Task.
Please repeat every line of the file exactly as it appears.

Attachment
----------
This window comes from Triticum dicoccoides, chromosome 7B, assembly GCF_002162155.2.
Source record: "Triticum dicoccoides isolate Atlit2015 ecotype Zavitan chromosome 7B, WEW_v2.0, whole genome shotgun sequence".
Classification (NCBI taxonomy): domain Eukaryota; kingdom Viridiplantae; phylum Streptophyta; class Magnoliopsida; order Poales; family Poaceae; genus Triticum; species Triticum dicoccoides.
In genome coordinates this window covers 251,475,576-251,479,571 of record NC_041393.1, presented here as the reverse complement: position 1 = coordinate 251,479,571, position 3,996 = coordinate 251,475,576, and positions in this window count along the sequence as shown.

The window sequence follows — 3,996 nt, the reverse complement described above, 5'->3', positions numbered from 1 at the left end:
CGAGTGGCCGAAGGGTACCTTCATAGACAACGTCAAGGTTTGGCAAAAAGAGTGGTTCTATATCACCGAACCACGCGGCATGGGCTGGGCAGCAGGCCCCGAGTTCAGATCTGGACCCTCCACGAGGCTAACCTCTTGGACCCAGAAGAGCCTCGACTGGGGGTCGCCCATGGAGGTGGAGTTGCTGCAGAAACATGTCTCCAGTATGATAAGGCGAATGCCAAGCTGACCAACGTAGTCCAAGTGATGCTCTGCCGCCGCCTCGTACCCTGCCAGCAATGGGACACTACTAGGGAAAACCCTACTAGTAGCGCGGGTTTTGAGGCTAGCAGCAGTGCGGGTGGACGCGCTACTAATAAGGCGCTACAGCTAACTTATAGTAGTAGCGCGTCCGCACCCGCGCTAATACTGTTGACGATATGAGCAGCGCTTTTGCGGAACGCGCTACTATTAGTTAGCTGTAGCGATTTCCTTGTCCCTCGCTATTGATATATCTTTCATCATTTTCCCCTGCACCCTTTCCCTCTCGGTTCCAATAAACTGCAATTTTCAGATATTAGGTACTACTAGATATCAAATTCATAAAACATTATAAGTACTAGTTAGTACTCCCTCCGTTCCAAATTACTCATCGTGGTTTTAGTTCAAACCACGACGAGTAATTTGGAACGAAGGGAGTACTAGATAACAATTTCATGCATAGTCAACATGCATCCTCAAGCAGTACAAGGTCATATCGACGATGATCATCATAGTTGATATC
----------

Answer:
This window comes from Triticum dicoccoides, chromosome 7B, assembly GCF_002162155.2.
Source record: "Triticum dicoccoides isolate Atlit2015 ecotype Zavitan chromosome 7B, WEW_v2.0, whole genome shotgun sequence".
Classification (NCBI taxonomy): domain Eukaryota; kingdom Viridiplantae; phylum Streptophyta; class Magnoliopsida; order Poales; family Poaceae; genus Triticum; species Triticum dicoccoides.
In genome coordinates this window covers 251,475,576-251,479,571 of record NC_041393.1, presented here as the reverse complement: position 1 = coordinate 251,479,571, position 3,996 = coordinate 251,475,576, and positions in this window count along the sequence as shown.

The window sequence follows — 3,996 nt, the reverse complement described above, 5'->3', positions numbered from 1 at the left end:
CGAGTGGCCGAAGGGTACCTTCATAGACAACGTCAAGGTTTGGCAAAAAGAGTGGTTCTATATCACCGAACCACGCGGCATGGGCTGGGCAGCAGGCCCCGAGTTCAGATCTGGACCCTCCACGAGGCTAACCTCTTGGACCCAGAAGAGCCTCGACTGGGGGTCGCCCATGGAGGTGGAGTTGCTGCAGAAACATGTCTCCAGTATGATAAGGCGAATGCCAAGCTGACCAACGTAGTCCAAGTGATGCTCTGCCGCCGCCTCGTACCCTGCCAGCAATGGGACACTACTAGGGAAAACCCTACTAGTAGCGCGGGTTTTGAGGCTAGCAGCAGTGCGGGTGGACGCGCTACTAATAAGGCGCTACAGCTAACTTATAGTAGTAGCGCGTCCGCACCCGCGCTAATACTGTTGACGATATGAGCAGCGCTTTTGCGGAACGCGCTACTATTAGTTAGCTGTAGCGATTTCCTTGTCCCTCGCTATTGATATATCTTTCATCATTTTCCCCTGCACCCTTTCCCTCTCGGTTCCAATAAACTGCAATTTTCAGATATTAGGTACTACTAGATATCAAATTCATAAAACATTATAAGTACTAGTTAGTACTCCCTCCGTTCCAAATTACTCATCGTGGTTTTAGTTCAAACCACGACGAGTAATTTGGAACGAAGGGAGTACTAGATAACAATTTCATGCATAGTCAACATGCATCCTCAAGCAGTACAAGGTCATATCGACGATGATCATCATAGTTGATATC